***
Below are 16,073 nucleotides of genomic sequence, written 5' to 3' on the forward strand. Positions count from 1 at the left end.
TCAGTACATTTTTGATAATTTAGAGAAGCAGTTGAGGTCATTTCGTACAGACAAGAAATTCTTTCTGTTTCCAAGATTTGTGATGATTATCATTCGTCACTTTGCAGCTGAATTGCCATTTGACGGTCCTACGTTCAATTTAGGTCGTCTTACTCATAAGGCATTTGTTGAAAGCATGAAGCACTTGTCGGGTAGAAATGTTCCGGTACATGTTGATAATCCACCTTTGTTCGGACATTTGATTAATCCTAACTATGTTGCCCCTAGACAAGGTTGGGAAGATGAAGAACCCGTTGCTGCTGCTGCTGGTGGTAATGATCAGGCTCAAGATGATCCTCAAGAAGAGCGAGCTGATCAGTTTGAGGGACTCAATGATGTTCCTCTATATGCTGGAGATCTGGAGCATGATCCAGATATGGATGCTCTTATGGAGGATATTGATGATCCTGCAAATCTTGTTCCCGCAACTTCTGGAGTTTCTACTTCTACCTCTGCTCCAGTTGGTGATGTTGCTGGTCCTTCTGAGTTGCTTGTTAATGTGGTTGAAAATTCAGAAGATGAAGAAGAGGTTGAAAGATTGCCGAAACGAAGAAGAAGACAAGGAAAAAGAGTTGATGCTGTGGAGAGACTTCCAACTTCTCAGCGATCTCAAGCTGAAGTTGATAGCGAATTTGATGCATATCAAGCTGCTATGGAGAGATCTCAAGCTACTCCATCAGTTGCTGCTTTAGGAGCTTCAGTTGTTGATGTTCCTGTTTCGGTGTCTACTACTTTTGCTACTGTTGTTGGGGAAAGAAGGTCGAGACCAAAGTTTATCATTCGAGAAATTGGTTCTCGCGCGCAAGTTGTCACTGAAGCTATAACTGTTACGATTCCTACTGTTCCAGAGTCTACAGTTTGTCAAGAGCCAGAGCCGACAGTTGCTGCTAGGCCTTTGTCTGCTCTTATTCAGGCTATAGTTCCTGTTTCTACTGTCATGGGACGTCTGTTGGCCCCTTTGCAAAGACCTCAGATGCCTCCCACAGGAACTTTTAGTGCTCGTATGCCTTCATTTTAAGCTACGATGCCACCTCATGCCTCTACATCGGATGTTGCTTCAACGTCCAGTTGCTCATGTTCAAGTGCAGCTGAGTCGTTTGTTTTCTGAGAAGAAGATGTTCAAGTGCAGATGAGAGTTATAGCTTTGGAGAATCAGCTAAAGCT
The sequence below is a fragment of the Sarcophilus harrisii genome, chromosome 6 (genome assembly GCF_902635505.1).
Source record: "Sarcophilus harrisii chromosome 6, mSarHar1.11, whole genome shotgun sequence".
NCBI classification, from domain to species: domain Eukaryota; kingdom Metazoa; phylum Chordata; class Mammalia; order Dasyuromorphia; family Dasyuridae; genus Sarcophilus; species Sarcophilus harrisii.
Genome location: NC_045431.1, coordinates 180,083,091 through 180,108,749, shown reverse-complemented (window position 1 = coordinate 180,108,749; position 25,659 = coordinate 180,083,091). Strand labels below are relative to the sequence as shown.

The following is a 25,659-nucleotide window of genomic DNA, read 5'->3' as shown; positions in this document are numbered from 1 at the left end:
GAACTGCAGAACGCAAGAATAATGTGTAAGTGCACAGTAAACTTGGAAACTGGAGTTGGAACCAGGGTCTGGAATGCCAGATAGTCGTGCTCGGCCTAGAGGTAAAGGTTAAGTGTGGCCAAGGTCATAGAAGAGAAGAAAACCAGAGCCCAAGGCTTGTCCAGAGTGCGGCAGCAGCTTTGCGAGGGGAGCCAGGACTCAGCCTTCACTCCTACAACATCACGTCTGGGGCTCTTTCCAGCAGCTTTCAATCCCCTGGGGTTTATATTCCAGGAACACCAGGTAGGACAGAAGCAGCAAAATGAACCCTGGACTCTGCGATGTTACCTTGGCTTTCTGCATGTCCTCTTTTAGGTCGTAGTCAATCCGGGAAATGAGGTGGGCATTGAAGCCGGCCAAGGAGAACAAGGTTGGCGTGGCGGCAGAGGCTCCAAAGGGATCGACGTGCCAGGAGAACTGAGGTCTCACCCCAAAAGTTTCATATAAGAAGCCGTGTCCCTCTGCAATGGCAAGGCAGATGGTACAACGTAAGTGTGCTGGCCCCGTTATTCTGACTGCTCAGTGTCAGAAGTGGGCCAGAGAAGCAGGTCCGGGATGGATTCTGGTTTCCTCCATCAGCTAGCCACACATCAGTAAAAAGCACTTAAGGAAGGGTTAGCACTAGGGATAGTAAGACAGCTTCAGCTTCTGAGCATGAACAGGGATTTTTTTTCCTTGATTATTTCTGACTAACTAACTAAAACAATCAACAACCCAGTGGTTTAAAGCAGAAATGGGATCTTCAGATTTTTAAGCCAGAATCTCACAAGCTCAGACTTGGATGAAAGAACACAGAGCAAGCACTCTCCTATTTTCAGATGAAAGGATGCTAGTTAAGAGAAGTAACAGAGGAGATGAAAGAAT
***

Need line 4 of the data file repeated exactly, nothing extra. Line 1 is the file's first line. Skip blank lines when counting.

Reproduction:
Source record: "Sarcophilus harrisii chromosome 6, mSarHar1.11, whole genome shotgun sequence".